The first thing that must strike anyone opening this well-produced book – and they may do so with apprehension, since company histories are notoriously bland – is the wonderful harvest of illustrations, ranging from No 1, a photograph of the founder and his son, the strangely whiskered Julius Reuter and Herbert, circa 1870, to No 63, a Reuters news picture of the destruction of the Berlin Wall in 1989. No 17 shows an outpost of the Reuters empire in 1900: Kalgoorlie, Australia, with men in suits and one in a straw hat lounging outside the Miners Institute, which also serves as the office, as a notice says, of the Reuters Telegram Company Limited. No 27 shows the substantial Delhi office circa 1920 (India was a prime source of Reuters’ profits), with a camel and driver passing by. Thus the imperial nature of Reuters is at once established in the mind of the reader.
The best picture of all, though, was taken in 1935 during the Abyssinian War. In a rubbish-strewn street sits a calm-looking European in tie and double-breasted suit working at a typewriter on a small table, a pen sticking out of his breast pocket, wearing on his head, of all things, a trilby hat with a broad black band; lined up behind him are three messengers waiting to take his copy to the post office. The man is identified as the Reuters correspondent, J.W. Collins. The text tells us, though, that the Reuters correspondent in Abyssinia in 1935 was Major Jim Barnes, whose book The Universal Aspects of Fascism had contained a foreword by Mussolini, and who was regarded even by Sir Samuel Hoare, the Foreign Secretary who gave his name to the notorious Hoare-Laval Pact, as ‘an ardent Italian propagandist.’ Barnes subsequently adopted Italian nationality and broadcast from Italy in support of the Fascists during World War Two. Evelyn Waugh’s Scoop was inspired by the foreign correspondents he met in Abyssinia in 1935.
The history of Reuters is by no means as dull as some might assume. In Fleet Street today, the company’s imposing and faintly imperial headquarters at No 85 – designed by Lutyens, and illustrated here in 1951, decked with flags and a centenary banner boasting ‘This Is the News Centre of the World’ – is the only survivor of the great news structures of the past. The Daily Telegraph building is now an insurance company; the ‘black glass Lubianka’, formerly the Daily Express, is covered in scaffolding; the all-night milk bar opposite Reuters, where printers used to eat steak and chips, has been refurbished and decorated with a poster advertising holidays in the Alps. Reuters has never been richer. Its profits, shown in an appendix, were £209,600 in 1969; in 1979, £3,100,000; in 1989, £180,534,000. They have risen since then. It is a great story, featuring some rum characters.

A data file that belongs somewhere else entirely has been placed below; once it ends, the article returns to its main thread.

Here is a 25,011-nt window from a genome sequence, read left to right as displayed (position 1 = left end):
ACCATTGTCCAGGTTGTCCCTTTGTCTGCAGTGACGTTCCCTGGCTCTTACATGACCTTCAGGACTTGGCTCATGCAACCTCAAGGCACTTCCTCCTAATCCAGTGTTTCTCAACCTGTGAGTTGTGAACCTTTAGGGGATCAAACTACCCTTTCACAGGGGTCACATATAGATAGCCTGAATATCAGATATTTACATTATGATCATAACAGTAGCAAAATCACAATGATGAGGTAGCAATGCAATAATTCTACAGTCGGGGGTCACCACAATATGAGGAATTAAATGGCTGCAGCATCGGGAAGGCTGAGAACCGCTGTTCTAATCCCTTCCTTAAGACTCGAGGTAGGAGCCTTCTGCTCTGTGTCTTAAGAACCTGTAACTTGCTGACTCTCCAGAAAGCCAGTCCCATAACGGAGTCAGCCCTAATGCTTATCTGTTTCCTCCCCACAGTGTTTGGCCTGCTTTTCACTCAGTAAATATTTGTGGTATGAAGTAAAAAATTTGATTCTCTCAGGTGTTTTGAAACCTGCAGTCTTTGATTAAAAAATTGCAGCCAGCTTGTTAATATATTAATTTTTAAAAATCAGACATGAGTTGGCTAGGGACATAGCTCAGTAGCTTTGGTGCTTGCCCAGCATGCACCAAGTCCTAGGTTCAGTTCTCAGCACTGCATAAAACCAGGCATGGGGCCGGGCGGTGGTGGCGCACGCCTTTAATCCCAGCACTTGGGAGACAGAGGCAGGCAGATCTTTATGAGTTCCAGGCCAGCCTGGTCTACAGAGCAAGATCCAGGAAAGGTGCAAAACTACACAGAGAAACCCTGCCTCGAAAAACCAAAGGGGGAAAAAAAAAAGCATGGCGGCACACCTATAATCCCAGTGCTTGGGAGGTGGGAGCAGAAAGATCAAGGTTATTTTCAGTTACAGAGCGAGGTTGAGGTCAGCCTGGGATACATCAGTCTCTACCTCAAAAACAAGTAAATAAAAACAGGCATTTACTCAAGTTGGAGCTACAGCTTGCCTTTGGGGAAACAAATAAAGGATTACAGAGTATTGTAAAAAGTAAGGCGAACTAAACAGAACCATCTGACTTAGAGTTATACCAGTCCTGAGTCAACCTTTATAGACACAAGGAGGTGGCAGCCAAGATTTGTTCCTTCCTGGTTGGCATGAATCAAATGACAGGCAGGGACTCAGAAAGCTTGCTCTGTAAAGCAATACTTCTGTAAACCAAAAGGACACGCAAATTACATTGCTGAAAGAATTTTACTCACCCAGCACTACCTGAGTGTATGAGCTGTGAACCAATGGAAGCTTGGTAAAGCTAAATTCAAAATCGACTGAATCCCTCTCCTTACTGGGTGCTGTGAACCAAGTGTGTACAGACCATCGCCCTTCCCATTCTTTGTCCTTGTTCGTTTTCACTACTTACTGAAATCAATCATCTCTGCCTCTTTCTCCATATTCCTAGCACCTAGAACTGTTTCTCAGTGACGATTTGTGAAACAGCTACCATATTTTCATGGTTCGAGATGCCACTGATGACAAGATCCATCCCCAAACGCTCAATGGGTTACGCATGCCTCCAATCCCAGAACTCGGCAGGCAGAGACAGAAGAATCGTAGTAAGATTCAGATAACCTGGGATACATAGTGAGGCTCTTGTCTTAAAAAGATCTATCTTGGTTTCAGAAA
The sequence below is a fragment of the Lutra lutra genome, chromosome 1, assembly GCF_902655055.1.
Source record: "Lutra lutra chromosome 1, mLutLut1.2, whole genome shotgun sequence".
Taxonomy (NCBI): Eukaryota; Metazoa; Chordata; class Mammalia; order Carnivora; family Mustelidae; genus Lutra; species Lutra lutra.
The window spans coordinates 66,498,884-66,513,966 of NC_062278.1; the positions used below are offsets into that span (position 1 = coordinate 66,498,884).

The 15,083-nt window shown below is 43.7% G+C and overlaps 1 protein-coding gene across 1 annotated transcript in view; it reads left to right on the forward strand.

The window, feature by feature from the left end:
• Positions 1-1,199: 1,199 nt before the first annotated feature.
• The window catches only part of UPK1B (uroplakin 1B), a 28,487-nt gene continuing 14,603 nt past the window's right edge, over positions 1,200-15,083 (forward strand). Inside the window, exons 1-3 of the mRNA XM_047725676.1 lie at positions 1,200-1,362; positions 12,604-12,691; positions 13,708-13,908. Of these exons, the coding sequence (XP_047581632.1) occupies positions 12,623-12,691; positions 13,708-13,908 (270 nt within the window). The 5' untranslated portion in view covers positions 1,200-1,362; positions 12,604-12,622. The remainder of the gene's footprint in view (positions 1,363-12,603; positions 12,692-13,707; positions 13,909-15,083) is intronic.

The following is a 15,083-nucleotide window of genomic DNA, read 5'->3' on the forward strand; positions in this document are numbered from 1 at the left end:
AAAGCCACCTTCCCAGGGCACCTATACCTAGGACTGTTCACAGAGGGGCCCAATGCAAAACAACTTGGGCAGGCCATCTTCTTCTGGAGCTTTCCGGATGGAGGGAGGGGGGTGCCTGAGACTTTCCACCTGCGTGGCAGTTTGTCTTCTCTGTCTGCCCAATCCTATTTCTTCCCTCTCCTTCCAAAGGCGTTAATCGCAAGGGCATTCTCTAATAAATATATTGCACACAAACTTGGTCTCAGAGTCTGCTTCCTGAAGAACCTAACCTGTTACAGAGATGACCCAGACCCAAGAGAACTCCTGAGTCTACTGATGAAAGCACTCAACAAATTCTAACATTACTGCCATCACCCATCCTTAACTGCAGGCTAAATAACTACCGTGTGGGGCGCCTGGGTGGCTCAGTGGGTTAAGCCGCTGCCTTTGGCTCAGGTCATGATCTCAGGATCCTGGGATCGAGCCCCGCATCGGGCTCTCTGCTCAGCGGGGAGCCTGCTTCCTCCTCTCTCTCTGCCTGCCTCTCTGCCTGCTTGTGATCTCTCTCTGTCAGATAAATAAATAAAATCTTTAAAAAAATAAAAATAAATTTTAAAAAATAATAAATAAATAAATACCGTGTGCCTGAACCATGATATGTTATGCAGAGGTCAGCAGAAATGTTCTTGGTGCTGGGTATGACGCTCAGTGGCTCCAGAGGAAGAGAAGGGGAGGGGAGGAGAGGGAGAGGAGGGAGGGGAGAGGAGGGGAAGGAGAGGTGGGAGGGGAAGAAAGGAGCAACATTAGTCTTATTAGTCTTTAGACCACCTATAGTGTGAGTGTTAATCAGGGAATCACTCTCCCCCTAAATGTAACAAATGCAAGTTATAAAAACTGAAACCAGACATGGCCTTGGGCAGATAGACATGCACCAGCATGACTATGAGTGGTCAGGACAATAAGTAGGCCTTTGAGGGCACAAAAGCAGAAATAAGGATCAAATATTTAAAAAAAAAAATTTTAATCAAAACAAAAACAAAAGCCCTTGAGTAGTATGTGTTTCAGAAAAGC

Donald Read is an emeritus professor of modern English history at the University of Kent. This is an authorised account, commissioned and copyrighted by Reuters, but ‘the text has been prepared with complete independence.’ The lists of acknowledgments are awe-inspiring, ranging from the Cheltenham Ladies’ College Archives to Herr Weise, Rheinisch-Westfählisches Wirtschaftsarchiv, Cologne. He makes good use of his exotic cast, to leaven the lump of company accounts, technology and policy. Sir Roderick Jones, head and dominant owner of Reuters in the Twenties and Thirties, was a snob. He liked to employ Etonians, partly, to do him justice, because Reuters men were supposed to be able to mix easily with diplomats and foreign ministers. In 1933 the Etonian Ian Fleming – ‘his appearance is good, and his manners are agreeable’ – covered the show trials in Moscow of the Vickers engineers. ‘Moscow, Wednesday. As the famous clock on the Kremlin Tower strikes 12 the six Metropolitan-Vickers English employees will enter a room ... thronged with silent multitudes ... massive indictment which may mean death or exile. Within the packed room there will be a feeling of the implacable working of the soulless machinery of Soviet justice.’ Not many reporters would dare to write like that today. Fleming’s Moscow reporting, Jones knew, at 2000 words a day, had cost whereas extra payments from Reuters clients for the service had brought in only £511. Fleming, despite his prose, was offered a job in the Far East at £800 a year, but still left to become a stock-broker. Money, besides news values, has been at the heart of the Reuters operation.
H.A. Gwynne, later the editor of the fiercely Conservative Morning Post, was a Reuters correspondent in the Boer War (photographed here with Kipling) and in Turkey. Frederick Forsyth, with Reuters from 1961 to 1965, was not highly regarded by his superiors: ‘he views the world around him in rather unreal terms like a spectator at the cinema identifying himself with the larger-than-life characters and incidents depicted on the screen,’ his bureau chief in Bonn wrote of him in 1964. Forsyth a few days later reported that ‘East Berlin seethed with East German troops in the small hours of today,’ alarming the Americans: he had not realised that the military activity was merely in preparation for the annual May Day parade. Fleming and Forsyth must have made more money in their lives than anyone connected with Reuters before the great carve-up of 1984, when Reuters went public. Sandy Gall was nearly shot as a spy in the Congo. Derek Jameson was briefly a member of a leftwing, partly Communist cell that interfered with the transmission of copy. During the Vietnam war, a Reuters stringer worked secretly for the CIA, while really being a double agent for the Vietcong; challenged, he said he never distorted his reports to Reuters because they were the only ones who paid him. On the broad question of whether any Reuters staff were or were not agents of the British intelligence services Professor Read, though he raises the point, is perhaps necessarily vague.